Topical nitroprusside may reduce histamine-induced plasma exudation in human nasal airways

Lennart Greiff, Morgan Andersson, Christer Svensson, M Nilsson, I Erjefalt, Jonas Erjefält, Carl Persson

Research output: Contribution to journalArticlepeer-review


Mucosal exudation of nonsieved bulk plasma is a key feature of airway defense and inflammation. We have previously observed in guinea pig tracheobronchial airways that endogenous nitric oxide (NO) of the mucosa may tonically suppress the permeability of the subepithelial microcirculation, and that topical administration of the NO donor nitroprusside may reduce plasma exudation responses. The present study examines whether nitroprusside affects histamine-induced mucosal exudation of plasma in the human nasal airway. In a dose-finding tolerability experiment, using changes in nasal patency as response, placebo and nitroprusside (1.2 and 3.6 mg per nasal cavity) were applied on the mucosal surface with a nasal-spray device. Nasal peak expiratory flow (PEF) rates were measured before the application and thereafter every third minute for 15 min. Nitroprusside produced a dose-dependent decrease in nasal PEF rates compared to placebo. Placebo or nitroprusside (7.2 mg) was then given to the right nasal cavity, followed 3 min later by challenge with saline or histamine (600 micrograms). The drug and the challenge were both applied with a nasal-spray device. With a nasal pool-device, the same large part of the nasal mucosal surface was lavaged before and after the treatment/challenge. The lavage fluid levels of alpha 2-macroglobulin were measured as an index of mucosal exudation of bulk plasma. The histamine-induced lavage fluid level of alpha 2-macroglobulin was significantly higher after treatment with placebo than with nitroprusside. The present data indicate that nitroprusside may have antiexudative effects in human airways. Hence, unlike other microvascular permeability active agents, this pharmacologic principle may be active in both guinea pig and human airways.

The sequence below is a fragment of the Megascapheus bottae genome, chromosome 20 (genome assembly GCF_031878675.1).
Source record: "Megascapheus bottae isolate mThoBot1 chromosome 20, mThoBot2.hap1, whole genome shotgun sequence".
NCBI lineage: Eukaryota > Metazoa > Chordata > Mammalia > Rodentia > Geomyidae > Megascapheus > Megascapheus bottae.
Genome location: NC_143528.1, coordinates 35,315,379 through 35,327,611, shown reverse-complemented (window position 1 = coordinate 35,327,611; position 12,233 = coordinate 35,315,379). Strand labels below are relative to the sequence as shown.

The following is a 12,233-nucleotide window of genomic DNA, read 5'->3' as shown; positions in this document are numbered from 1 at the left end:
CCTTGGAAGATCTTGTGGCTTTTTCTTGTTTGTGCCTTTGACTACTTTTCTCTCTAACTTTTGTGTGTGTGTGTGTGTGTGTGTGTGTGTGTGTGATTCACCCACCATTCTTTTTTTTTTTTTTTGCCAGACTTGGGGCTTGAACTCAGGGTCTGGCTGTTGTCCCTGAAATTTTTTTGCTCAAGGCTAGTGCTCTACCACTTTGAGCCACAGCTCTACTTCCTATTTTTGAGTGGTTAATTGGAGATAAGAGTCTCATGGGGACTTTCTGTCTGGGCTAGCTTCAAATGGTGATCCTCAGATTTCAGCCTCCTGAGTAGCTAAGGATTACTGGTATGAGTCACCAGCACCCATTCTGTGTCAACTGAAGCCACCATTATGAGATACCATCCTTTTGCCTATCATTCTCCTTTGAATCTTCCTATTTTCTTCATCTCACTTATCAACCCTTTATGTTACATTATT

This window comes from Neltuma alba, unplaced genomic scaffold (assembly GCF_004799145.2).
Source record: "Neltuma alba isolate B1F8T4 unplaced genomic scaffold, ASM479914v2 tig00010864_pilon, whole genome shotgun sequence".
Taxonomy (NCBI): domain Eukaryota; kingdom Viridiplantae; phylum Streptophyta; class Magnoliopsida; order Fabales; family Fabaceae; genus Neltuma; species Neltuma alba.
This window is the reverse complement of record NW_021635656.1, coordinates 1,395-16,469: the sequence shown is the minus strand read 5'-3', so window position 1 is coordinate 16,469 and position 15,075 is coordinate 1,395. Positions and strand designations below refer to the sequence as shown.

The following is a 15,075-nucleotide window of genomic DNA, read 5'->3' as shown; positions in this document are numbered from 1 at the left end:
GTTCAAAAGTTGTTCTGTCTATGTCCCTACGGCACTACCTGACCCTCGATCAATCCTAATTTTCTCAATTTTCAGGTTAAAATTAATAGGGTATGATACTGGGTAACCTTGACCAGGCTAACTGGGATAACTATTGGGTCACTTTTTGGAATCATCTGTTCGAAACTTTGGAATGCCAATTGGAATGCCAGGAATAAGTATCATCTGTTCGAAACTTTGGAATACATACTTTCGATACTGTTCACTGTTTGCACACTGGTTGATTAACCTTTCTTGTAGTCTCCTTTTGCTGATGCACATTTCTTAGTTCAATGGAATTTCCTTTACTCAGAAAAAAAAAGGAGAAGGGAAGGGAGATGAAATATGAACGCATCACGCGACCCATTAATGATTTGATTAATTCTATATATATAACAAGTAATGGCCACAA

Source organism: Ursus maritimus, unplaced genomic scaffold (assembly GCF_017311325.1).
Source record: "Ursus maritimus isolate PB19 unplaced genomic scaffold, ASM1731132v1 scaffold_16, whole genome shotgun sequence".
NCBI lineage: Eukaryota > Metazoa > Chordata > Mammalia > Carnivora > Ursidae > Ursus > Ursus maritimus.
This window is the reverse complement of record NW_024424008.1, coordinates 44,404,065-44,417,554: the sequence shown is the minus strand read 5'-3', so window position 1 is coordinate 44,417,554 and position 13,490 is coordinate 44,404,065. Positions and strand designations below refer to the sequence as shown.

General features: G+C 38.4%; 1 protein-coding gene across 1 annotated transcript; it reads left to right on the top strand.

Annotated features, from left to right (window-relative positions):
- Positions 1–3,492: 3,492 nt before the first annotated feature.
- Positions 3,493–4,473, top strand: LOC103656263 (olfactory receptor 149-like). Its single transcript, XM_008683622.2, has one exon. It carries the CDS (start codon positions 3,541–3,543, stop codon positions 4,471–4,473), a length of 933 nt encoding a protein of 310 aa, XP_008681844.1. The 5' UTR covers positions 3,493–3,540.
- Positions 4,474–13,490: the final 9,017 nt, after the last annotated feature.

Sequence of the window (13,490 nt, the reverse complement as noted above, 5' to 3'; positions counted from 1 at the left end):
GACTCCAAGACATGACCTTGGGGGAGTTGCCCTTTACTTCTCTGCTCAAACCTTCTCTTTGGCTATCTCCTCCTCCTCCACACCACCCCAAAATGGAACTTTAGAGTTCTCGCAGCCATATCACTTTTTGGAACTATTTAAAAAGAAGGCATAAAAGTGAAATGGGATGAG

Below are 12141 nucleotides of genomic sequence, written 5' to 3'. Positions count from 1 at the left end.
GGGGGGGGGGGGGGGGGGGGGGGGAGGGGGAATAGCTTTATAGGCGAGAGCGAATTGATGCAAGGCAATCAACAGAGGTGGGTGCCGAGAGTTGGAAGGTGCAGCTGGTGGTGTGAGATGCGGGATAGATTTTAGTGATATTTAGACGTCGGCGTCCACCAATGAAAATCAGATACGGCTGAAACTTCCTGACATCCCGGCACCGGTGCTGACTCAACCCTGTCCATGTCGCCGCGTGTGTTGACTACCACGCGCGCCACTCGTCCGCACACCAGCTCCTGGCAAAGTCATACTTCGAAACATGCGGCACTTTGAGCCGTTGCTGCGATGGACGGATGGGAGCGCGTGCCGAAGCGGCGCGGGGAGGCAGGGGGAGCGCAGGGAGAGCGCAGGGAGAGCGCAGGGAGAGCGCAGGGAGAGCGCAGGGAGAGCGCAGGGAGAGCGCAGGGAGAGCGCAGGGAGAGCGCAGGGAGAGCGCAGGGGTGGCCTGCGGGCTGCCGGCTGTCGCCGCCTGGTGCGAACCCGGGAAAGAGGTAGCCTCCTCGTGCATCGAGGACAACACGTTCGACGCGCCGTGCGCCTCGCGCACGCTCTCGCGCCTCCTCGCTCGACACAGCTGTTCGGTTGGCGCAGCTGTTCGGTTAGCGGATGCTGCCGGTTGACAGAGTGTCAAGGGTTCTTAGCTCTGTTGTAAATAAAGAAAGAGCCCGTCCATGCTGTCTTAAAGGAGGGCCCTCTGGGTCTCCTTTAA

Original languageEnglish
Pages (from-to)593-597
Issue number7
Publication statusPublished - 1995

Subject classification (UKÄ)

  • Respiratory Medicine and Allergy


  • inflammation
  • microcirculation
  • nitric oxide


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